You could also investigate the expediting or return cost of shipments in a period due to incorrectly aggregated customer forecasts, wrong or incomplete product information or wrong shipment instructions in a product or location profile. Apply Aberdeen’s 5% improvement rate and there you go.
Consider that a North American utility told us that just fixing their 200 Tier1 suppliers’ product information achieved an increase in discounts from $14 to $120 million. They also found that fixing one basic out of sixty attributes in one part category saves them over $200,000 annually.
So what ROI percentages would you find tolerable or justifiable for, say an EDW project, a CRM project, a new claims system, etc.? What would the annual savings or new revenue be that you were comfortable with? What was the craziest improvement you have seen coming to fruition, which nobody expected?
Next time, I will add some more “use cases” to the list and look at some philosophical implications of averages.
- It’s difficult to find and retain resource skills to staff big data projects
- It takes too long to deploy Big Data projects from ‘proof-of-concept’ to production
- Big data technologies are evolving too quickly to adapt
- Big Data projects fail to deliver the expected value
- It’s difficult to make Big Data fit-for-purpose, assess trust, and ensure security
Informatica has extended its leadership in data integration and data quality to Hadoop with our Big Data Edition to address all of these Big Data challenges.
The biggest challenge companies’ face is finding and retaining Big Data resource skills to staff their Big Data projects. One large global bank started their first Big Data project with 5 Java developers but as their Big Data initiative gained momentum they needed to hire 25 more Java developers that year. They quickly realized that while they had scaled their infrastructure to store and process massive volumes of data they could not scale the necessary resource skills to implement their Big Data projects. The research mentioned earlier indicates that 80% of the work in a Big Data project relates to data integration and data quality. With Informatica you can staff Big Data projects with readily available Informatica developers instead of an army of developers hand-coding in Java and other Hadoop programming languages. In addition, we’ve proven to our customers that Informatica developers are up to 5 times more productive on Hadoop than hand-coding and they don’t need to know how to program on Hadoop. A large Fortune 100 global manufacturer needed to hire 40 data scientists for their Big Data initiative. Do you really want these hard-to-find and expensive resources spending 80% of their time integrating and preparing data?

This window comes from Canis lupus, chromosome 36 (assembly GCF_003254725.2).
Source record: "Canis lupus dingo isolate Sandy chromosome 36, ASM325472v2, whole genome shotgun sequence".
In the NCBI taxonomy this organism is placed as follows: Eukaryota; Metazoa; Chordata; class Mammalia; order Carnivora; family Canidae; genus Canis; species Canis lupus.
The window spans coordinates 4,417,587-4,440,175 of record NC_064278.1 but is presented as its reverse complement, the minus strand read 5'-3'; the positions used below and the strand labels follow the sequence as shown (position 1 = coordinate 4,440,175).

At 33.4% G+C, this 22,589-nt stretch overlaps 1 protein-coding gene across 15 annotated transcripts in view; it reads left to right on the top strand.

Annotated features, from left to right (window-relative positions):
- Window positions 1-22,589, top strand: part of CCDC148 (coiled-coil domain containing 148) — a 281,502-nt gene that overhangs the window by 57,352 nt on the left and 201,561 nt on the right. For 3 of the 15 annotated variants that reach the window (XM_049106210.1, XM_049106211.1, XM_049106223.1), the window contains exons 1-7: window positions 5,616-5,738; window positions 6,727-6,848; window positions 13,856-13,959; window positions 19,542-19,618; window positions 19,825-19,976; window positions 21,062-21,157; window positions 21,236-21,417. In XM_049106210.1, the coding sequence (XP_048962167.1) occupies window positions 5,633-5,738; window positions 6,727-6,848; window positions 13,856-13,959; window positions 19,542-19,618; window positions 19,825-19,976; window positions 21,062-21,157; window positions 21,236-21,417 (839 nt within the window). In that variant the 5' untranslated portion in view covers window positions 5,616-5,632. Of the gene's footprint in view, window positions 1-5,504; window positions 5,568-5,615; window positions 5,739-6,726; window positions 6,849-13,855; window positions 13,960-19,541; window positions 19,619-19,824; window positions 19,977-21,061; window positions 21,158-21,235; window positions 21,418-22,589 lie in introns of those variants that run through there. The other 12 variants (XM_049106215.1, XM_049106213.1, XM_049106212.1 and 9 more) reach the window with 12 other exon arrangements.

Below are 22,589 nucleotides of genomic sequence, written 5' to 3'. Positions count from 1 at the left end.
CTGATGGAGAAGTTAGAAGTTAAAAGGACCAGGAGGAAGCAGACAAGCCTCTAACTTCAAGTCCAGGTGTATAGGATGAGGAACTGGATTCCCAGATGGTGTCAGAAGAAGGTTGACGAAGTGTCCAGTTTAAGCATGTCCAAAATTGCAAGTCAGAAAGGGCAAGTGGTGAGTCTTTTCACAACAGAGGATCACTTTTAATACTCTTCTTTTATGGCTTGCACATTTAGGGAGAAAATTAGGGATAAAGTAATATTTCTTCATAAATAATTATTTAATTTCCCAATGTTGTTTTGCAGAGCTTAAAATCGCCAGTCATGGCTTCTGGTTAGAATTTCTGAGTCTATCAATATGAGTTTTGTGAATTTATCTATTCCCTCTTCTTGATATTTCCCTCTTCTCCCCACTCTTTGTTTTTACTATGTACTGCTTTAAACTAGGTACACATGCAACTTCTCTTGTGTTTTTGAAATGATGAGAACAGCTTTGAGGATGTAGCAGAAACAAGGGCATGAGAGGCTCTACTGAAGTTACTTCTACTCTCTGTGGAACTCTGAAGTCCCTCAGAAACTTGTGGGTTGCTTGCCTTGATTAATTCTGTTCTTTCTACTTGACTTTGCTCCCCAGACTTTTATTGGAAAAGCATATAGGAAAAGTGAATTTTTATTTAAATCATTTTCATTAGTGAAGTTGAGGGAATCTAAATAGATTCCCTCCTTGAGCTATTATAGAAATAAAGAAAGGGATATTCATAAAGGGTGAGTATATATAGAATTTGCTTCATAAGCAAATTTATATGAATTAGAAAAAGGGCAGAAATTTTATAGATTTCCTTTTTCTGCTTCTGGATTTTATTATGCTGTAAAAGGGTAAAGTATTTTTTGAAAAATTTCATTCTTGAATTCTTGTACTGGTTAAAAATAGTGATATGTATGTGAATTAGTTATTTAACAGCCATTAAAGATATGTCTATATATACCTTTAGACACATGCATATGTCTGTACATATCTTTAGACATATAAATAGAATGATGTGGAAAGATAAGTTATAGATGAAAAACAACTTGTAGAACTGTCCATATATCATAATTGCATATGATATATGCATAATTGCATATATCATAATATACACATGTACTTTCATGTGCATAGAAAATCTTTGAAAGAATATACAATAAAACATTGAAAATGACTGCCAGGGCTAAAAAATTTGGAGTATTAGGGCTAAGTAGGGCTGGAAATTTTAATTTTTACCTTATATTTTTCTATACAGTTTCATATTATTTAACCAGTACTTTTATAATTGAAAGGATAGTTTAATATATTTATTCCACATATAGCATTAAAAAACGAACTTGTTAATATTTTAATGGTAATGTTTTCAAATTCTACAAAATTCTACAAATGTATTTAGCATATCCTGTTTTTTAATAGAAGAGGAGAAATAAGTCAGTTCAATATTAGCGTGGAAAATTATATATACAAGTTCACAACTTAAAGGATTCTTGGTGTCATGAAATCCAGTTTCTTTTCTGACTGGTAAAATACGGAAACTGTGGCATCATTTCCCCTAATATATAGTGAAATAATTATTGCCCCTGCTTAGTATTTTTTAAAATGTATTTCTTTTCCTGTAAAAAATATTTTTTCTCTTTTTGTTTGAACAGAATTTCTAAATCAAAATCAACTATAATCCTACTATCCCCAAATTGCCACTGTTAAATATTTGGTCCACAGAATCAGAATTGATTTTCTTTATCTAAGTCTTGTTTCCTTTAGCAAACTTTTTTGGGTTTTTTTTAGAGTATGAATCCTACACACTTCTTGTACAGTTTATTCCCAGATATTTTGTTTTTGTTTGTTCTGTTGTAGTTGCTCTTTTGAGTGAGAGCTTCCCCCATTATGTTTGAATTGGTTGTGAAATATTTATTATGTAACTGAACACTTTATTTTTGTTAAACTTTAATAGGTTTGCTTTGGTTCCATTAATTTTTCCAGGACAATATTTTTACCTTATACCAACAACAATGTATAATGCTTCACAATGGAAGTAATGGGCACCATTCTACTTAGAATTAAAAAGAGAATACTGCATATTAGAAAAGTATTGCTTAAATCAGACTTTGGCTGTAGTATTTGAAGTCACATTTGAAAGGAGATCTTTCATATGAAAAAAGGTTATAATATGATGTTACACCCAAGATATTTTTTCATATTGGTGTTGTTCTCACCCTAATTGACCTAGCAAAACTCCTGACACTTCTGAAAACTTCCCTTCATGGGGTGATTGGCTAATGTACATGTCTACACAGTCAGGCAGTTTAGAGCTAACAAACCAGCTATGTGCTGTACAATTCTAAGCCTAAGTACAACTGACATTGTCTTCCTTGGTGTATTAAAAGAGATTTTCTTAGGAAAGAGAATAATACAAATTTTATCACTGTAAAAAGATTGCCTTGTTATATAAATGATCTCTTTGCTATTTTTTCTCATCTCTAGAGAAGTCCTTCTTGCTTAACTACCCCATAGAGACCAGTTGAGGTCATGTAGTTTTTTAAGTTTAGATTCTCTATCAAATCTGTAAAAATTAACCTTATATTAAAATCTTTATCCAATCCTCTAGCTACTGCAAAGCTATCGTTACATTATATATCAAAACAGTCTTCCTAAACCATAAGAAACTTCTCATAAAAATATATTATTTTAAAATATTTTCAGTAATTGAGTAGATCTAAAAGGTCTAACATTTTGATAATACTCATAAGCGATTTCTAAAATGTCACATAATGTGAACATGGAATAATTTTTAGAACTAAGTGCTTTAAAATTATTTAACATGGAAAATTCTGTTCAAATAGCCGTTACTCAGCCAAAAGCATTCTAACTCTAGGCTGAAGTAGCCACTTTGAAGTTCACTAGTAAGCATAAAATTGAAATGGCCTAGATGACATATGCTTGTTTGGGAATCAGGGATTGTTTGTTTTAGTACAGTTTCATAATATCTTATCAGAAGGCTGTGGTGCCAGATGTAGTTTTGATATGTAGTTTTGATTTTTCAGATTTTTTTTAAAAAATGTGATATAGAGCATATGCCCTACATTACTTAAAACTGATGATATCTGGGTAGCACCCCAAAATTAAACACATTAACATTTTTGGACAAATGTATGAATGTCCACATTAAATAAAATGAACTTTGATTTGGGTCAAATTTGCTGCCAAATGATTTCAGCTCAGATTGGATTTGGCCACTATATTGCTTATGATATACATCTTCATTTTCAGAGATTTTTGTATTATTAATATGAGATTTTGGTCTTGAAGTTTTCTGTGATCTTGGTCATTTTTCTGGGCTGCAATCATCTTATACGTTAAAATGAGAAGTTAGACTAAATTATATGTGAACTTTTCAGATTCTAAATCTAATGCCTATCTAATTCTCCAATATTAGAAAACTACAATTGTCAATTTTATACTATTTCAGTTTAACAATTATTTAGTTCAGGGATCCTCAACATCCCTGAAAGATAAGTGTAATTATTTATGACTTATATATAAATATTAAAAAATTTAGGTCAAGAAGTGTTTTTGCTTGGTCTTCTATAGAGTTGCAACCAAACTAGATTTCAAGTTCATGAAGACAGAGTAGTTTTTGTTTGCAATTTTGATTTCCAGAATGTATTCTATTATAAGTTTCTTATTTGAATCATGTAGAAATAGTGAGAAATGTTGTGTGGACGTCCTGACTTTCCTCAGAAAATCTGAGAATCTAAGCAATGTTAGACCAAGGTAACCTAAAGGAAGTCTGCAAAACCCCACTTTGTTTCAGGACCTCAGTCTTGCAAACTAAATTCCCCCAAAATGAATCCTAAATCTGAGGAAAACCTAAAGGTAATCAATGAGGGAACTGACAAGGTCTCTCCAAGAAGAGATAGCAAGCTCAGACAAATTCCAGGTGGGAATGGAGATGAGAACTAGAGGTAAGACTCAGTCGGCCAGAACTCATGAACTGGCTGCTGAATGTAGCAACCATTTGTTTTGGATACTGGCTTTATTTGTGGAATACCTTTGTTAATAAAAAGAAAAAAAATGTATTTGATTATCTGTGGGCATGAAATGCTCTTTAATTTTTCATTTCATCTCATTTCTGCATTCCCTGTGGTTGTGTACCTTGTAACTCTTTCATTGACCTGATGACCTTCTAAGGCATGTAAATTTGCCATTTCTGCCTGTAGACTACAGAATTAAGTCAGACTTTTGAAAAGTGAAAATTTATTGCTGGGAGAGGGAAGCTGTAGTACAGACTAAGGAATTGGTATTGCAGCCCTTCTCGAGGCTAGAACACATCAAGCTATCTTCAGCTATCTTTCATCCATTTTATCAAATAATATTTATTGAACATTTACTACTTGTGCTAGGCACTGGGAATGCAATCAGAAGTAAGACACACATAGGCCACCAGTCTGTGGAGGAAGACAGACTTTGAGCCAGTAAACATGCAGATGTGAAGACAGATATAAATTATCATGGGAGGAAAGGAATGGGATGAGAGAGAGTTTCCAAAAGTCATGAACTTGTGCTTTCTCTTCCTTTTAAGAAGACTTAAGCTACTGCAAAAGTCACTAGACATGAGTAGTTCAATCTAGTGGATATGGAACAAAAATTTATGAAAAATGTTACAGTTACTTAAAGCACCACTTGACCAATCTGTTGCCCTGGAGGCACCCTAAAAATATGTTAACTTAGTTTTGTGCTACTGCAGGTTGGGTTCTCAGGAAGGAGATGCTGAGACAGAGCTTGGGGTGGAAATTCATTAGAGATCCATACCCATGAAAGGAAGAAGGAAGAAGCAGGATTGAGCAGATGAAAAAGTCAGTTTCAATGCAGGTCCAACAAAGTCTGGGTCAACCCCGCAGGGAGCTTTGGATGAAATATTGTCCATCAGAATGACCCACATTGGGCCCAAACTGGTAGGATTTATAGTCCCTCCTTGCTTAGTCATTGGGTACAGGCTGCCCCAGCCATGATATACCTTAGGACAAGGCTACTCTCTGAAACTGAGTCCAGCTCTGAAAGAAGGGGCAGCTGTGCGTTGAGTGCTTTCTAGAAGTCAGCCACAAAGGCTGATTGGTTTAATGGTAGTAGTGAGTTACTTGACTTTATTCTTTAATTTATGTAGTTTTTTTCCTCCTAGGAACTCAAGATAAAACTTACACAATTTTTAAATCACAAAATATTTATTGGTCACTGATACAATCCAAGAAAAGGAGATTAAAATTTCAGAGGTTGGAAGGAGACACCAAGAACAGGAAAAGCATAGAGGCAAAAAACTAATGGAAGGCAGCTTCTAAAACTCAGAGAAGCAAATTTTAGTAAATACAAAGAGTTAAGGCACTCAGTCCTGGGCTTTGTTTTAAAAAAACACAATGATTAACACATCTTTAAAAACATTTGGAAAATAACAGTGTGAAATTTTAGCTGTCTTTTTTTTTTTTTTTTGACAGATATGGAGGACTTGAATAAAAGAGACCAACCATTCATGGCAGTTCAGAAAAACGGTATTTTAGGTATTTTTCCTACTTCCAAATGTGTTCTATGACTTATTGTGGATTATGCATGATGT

Another key challenge is that it takes too long to deploy Big Data projects to production. One of our Big Data Media and Entertainment customers told me prior to purchasing the Informatica Big Data Edition that most of his Big Data projects had failed. Naturally, I asked him why they had failed. His response was, “We have these hot-shot Java developers with a good idea which they prove out in our sandbox environment. But then when it comes time to deploy it to production they have to re-work a lot of code to make it perform and scale, make it highly available 24×7, have robust error-handling, and integrate with the rest of our production infrastructure. In addition, it is very difficult to maintain as things change. This results in project delays and cost overruns.” With Informatica, you can automate the entire data integration and data quality pipeline; everything you build in the development sandbox environment can be immediately and automatically deployed and scheduled for production as enterprise ready. Performance, scalability, and reliability are simply handled through configuration parameters without having to re-build or re-work any development which is typical with hand-coding. And Informatica makes it easier to reuse existing work and maintain Big Data projects as things change. The Big Data Editions is built on Vibe our virtual data machine and provides near universal connectivity so that you can quickly onboard new types of data of any volume and at any speed.